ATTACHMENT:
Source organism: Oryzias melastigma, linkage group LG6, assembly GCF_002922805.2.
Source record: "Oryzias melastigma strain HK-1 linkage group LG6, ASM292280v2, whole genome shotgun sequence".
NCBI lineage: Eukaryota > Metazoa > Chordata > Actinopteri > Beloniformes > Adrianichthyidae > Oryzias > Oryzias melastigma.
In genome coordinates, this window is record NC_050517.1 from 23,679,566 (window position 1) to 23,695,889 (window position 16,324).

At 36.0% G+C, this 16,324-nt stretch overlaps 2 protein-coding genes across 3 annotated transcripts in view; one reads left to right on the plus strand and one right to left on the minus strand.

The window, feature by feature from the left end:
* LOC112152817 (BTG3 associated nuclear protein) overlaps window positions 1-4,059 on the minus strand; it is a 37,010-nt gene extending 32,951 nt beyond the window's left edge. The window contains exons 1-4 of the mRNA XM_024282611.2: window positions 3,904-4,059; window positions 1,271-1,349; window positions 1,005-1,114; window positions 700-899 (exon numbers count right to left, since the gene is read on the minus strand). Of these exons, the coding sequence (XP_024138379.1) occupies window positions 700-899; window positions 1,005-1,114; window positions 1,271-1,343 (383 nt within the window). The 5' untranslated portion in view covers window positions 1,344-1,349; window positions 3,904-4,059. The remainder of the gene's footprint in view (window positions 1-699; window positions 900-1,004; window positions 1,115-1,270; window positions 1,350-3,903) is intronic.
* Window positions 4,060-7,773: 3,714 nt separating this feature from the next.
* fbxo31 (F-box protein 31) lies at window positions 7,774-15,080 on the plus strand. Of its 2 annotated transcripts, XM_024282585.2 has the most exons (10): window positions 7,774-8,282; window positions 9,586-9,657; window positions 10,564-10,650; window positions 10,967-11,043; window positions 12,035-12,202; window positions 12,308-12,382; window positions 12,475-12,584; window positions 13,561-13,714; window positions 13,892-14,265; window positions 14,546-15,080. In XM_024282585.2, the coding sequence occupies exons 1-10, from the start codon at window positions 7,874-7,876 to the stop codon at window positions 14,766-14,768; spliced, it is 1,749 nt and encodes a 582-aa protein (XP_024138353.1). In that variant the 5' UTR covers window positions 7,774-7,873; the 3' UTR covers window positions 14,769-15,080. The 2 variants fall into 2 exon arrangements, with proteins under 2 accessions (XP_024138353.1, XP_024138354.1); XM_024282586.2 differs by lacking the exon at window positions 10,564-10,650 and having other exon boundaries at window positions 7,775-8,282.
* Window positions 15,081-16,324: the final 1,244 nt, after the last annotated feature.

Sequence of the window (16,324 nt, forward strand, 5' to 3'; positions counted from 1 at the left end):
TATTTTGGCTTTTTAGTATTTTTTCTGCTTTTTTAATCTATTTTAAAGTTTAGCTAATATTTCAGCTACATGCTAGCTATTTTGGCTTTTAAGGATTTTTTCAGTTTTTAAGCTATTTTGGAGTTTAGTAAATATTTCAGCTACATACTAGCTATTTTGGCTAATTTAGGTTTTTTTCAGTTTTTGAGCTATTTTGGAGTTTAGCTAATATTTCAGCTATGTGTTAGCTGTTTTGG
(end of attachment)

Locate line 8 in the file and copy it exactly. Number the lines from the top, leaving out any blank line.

* Window positions 4,060-7,773: 3,714 nt separating this feature from the next.